SK: If people ask you to write your story, do it. Set a goal and write every day until it’s done. NaNoWriMo is a great event to help develop discipline. Don’t worry about getting a publisher or how you are going to sell books. Just get the story down on paper.
CW: Have changes in the book industry altered how you market your work?
SK: It’s easier to market now. I can blog, Facebook, tweet and send out my newsletter with updates. When I wrote a second book about the Camino called Confessions of a Pilgrim, I decided to use a self-publishing house because it gave me everything I needed to get a book on the market quickly and efficiently.
CW: What’s your next project?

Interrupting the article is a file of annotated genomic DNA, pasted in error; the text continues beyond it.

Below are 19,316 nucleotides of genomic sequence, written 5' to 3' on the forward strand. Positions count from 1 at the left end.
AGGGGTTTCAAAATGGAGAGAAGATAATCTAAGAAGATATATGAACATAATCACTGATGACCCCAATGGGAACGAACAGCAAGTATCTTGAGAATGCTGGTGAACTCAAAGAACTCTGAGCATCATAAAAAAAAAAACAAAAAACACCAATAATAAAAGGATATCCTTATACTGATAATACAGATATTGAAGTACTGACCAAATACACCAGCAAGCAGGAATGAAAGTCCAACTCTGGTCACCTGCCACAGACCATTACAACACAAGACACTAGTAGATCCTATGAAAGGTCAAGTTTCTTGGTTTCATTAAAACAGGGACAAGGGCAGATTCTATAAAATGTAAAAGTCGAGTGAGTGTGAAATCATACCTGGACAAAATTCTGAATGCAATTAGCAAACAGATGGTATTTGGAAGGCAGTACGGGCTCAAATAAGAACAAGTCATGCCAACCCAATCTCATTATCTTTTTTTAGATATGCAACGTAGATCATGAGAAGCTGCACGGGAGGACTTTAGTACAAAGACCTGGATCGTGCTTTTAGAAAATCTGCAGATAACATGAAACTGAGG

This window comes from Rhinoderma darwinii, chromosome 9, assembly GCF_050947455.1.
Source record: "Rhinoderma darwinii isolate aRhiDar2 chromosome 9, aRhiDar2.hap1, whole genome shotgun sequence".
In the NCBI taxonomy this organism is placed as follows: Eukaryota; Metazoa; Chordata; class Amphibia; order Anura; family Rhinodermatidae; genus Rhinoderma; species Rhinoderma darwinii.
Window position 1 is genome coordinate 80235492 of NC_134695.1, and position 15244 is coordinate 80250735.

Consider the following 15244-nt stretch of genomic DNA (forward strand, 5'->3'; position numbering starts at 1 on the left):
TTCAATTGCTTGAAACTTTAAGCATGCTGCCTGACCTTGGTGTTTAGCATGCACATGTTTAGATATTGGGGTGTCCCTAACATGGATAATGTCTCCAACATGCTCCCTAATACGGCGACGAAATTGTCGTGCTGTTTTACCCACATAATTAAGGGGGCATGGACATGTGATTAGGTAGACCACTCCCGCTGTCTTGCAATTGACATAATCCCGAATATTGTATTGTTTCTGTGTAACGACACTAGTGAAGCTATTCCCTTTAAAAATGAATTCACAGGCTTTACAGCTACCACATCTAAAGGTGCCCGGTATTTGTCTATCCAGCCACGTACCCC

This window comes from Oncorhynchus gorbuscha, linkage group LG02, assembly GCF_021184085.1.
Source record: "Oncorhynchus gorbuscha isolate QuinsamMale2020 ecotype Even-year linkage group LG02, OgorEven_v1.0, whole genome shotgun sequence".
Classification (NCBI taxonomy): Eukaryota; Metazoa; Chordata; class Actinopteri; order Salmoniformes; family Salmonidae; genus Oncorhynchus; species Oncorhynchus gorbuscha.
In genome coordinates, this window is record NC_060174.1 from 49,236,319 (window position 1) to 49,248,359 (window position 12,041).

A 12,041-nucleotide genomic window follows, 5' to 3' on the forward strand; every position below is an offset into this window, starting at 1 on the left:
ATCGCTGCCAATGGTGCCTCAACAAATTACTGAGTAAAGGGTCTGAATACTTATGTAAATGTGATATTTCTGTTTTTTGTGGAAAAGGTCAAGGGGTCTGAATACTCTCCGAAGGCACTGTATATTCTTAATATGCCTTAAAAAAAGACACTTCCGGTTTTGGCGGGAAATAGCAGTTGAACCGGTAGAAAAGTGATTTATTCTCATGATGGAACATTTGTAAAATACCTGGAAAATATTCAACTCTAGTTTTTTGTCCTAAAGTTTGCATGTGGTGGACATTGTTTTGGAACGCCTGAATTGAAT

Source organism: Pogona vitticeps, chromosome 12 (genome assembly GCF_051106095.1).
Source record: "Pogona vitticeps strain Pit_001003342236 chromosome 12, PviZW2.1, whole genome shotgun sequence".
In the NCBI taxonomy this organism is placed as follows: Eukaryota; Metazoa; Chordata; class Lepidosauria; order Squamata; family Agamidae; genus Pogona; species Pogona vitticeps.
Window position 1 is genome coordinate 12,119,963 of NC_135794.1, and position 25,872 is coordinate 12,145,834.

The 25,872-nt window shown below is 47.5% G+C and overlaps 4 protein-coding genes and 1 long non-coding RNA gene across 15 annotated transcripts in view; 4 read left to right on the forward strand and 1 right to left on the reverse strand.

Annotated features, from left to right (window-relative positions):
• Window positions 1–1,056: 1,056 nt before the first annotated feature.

SK: I’m narrating an audiobook version of My Camino this month. This allows me to use my “voice” to share stories, something I’ve wanted to do since the book was published. In January, I’ll be offering a download version of the book on my website www.suekenney.ca initially for FREE co-incident with the launch of my new website. The CD audio book version will be launched on International Woman’s Day on March 8, 2011. I’ve penned the first draft of a novel about a woman who travels to India in search of pure love. I believe there is a correlation to walking and creativity so I walk every day.
CW: Thanks for doing this, Sue.For more on Sue Kenney, go here:
Facebook: My Camino